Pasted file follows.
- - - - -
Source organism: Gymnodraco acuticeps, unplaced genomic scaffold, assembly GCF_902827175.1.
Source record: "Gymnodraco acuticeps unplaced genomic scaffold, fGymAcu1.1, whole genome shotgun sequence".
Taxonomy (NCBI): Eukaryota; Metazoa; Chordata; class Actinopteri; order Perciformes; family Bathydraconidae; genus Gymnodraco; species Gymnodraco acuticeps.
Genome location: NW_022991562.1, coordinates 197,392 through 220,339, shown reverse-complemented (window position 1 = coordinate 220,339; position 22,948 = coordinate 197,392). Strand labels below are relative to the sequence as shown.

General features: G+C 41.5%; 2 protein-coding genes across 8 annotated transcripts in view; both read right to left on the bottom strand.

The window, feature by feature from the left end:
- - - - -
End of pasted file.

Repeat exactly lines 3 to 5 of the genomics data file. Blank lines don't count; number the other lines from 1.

Taxonomy (NCBI): Eukaryota; Metazoa; Chordata; class Actinopteri; order Perciformes; family Bathydraconidae; genus Gymnodraco; species Gymnodraco acuticeps.
Genome location: NW_022991562.1, coordinates 197,392 through 220,339, shown reverse-complemented (window position 1 = coordinate 220,339; position 22,948 = coordinate 197,392). Strand labels below are relative to the sequence as shown.

General features: G+C 41.5%; 2 protein-coding genes across 8 annotated transcripts in view; both read right to left on the bottom strand.